Preventing Chronic Disease: The New Public Health
There is a groundswell of activity in local communities to support healthier lifestyles and help people make long-lasting and sustainable changes that can reduce their risk for chronic diseases. A number of provisions in the health reform law are aimed directly at improving population health by addressing conditions where Americans live, learn, work, and play. Public health agencies across the nation are involved in promoting healthy life styles in their communities and the U.S. Department of Health and Human Services (HHS) recently announced the availability of over $100 million to fund up to 75 grants aimed at creating healthy environments and promoting healthy lifestyles.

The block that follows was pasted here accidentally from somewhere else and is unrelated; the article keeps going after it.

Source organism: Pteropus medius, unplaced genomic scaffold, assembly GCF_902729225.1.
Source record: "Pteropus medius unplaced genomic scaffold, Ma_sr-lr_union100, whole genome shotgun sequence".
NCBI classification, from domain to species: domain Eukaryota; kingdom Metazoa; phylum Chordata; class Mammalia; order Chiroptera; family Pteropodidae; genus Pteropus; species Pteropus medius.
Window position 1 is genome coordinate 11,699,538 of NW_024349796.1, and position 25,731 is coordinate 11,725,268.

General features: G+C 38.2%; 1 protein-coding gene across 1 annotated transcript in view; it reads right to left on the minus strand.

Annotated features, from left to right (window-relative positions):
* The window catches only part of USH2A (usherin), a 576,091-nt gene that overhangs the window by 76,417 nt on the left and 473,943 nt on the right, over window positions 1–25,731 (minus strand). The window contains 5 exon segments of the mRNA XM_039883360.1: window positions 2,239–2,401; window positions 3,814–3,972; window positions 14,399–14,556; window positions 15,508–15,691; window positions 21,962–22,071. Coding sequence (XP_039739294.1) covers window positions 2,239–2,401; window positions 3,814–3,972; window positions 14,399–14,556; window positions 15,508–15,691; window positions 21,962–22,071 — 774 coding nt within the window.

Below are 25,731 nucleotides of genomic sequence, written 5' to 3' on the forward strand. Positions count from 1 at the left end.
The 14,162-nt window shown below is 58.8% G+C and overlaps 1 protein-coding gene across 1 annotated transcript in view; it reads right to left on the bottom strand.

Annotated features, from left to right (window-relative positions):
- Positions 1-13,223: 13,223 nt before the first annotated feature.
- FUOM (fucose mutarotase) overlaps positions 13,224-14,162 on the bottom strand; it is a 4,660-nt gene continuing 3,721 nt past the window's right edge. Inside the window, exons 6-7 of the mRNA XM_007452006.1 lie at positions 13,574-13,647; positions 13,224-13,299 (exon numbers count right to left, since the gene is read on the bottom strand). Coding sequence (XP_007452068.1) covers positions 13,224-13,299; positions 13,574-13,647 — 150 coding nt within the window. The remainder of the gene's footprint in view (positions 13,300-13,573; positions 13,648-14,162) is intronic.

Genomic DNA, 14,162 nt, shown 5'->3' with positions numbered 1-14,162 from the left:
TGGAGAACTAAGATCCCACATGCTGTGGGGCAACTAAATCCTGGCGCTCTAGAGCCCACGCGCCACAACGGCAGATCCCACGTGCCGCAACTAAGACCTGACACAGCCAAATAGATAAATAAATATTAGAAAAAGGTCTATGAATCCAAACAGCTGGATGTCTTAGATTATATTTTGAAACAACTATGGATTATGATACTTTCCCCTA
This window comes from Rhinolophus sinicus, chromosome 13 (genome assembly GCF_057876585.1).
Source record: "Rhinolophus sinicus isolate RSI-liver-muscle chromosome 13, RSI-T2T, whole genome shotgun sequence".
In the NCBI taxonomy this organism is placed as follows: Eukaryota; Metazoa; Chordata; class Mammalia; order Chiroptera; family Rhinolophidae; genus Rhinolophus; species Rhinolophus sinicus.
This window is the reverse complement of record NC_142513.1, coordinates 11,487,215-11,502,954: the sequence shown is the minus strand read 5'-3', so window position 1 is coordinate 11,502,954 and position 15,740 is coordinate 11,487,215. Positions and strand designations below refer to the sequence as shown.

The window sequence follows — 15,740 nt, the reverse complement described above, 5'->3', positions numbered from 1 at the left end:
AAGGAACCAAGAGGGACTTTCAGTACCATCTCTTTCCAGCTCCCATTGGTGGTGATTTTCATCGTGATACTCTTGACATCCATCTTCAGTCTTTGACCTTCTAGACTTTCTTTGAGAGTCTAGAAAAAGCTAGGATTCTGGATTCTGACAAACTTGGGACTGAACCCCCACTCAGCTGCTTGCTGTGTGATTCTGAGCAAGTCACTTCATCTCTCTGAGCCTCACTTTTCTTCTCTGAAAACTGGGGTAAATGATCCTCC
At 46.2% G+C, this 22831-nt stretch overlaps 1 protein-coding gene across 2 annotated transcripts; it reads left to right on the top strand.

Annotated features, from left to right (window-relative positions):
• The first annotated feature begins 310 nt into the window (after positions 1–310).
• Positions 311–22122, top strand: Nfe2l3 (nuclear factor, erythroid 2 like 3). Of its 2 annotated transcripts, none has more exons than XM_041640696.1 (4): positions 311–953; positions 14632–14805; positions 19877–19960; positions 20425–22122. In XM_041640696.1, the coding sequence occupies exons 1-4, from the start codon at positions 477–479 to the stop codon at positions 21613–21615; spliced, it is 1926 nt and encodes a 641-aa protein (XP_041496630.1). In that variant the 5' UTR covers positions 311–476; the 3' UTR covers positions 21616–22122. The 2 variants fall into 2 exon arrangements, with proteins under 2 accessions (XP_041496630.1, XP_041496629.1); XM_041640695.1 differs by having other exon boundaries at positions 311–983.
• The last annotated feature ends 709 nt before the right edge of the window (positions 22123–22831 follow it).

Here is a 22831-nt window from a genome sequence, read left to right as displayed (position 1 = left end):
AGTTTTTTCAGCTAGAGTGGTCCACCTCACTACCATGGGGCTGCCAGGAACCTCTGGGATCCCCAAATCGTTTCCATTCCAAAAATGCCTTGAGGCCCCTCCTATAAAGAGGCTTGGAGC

The panel addresses such questions as: How can prevention and public health be leveraged to improve health and reduce health care costs, particularly within Medicare, Medicaid, and CHIP? How does the Patient Protection and Affordable Care Act (ACA) relate to public health and prevention activities? How are the resources in the $15 billion Public Health and Prevention Fund, set up under the ACA, being deployed? How might budget cuts affect public health programs and population health?
Speakers for this session:
The panel is comoderated by Ed Howard of the Alliance for Health Reform and James Marks of the Robert Wood Johnson Foundation.
- Jeff Levi, Trust for America’s Health
- Steven Woolf, Virginia Commonwealth University
- Representatives from two communities engaged in innovative public health programsChristine Ferguson, Dennis Worsham
also of interest
- Medicaid: A Primer - Key Information on the Nation’s Health Coverage Program for Low-Income People
- The Role of Medicaid for Adults With Chronic Illnesses
- Medicaid Enrollment and Expenditures by Federal Core Requirements and State Options
- Health Affairs Article: Medicaid Expansion Under Health Reform May Increase Service Use and Improve Access For Low-Income Adults With Diabetes